Perhaps even more importantly, they came after truth – something I care very deeply about.

    By contrast, Republicans didn’t truly get their hate on until a black man came to occupy the White House.

    This should tell you something, I suspect, about the fundamental difference between the average Democrat and the average Republican.

    ETA: Also, look at how the GOP faithful are “debating” in the OTB comment section. These people are basically either dishonest or nuts. Truth, honesty, or even intellectual consistency, are obviously not concerns to them.

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  12. James Pearce says:

    @Michael Reynolds:

    We Democrats, and a growing number of Independents, will not compromise the freedom or the equality of women, gays, racial and religious minorities.

    And yet, this uncompromising, superficial pose (which has been getting increasingly obnoxious, by the way) has lead to….Trump’s election, a Republican majority in Congress that can only be pecked at, and a 5-4 right-wing partisan court.

    Seems to me that, despite the proclamations to the contrary, “the freedom or the equality of women, gays, racial and religious minorities” has already been compromised. Perhaps this utterly superficial, and counter-productive, approach needs to be chucked into the nearest bin.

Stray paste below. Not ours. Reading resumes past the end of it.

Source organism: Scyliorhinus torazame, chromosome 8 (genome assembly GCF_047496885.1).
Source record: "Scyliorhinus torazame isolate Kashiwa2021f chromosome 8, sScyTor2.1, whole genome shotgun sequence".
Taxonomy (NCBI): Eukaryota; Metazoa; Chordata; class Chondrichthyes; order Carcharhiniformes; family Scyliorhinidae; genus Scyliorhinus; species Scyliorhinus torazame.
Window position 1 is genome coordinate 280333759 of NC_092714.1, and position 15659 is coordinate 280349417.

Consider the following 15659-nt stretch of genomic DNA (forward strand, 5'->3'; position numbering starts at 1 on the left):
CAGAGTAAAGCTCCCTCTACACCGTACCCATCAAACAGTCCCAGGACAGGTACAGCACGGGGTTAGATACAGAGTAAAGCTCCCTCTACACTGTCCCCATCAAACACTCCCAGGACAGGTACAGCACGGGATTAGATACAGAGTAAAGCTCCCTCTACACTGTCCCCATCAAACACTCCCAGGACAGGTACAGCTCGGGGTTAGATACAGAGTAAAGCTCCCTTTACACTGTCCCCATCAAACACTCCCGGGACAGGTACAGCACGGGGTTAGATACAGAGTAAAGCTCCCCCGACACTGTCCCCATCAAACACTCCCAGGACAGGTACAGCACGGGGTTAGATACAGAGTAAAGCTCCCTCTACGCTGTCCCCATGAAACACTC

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  13. Moosebreath says:

    @Guarneri:

    ” MB you could cite for me the justices Republicans have accused of forcing women into back allies, returning us to Jim Crow”

    Bork did believe in both of those things up until his death, and it is the policy preferences of his successors in the Federalist movement (and Republicans are well into succeeding on the second point following Shelby County). Accurately describing the other side’s policies is what debate should be about.

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  14. Moosebreath says:

    @James Joyner:

    I think we are talking about 2 different things. Whether Republicans leaders were making the case against the proposition “that those who disagree with us politically are fundamentally decent human beings who also love their country” can be very different from what shows up in polling of the rank and file.

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  15. george says:

    It interesting that in the first graph the number of “Don’t Know” is pretty much the same for all categories – about a third. Which is probably the number of people looking at it rationally – its simply is impossible to know on the available information, which was always the reason for a longer, more thorough investigation.

    An interesting question would be “did Kavanaugh have the temperament to be a supreme court judge?”. I suspect like me, a lot of “Don’t Knows” about the accusation would be “Definitely not’s” wrt to his temperament after the hearing.

    The second graph is interesting, I assumed the divide started under Gingrich but it appears it started because of the Iraq War. I assume the same appeared during the Vietnam War; I wonder how long that divide took to tone down – I wonder if the data is available for periods before the 80’s. Perhaps the main difference now is the Internet; I suspect the majority of the growing partisanship is based on Internet forums, rather than actual interactions between people with different opinions at work and other parts of day to day life.

    Civil wars that are based on strongly held beliefs among people living in close proximity tend to be especially horrible – the Internet posters calling for a shooting civil war (though I hope most are trolls) are thinking of computer games, not reality.

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  16. Michael Reynolds says: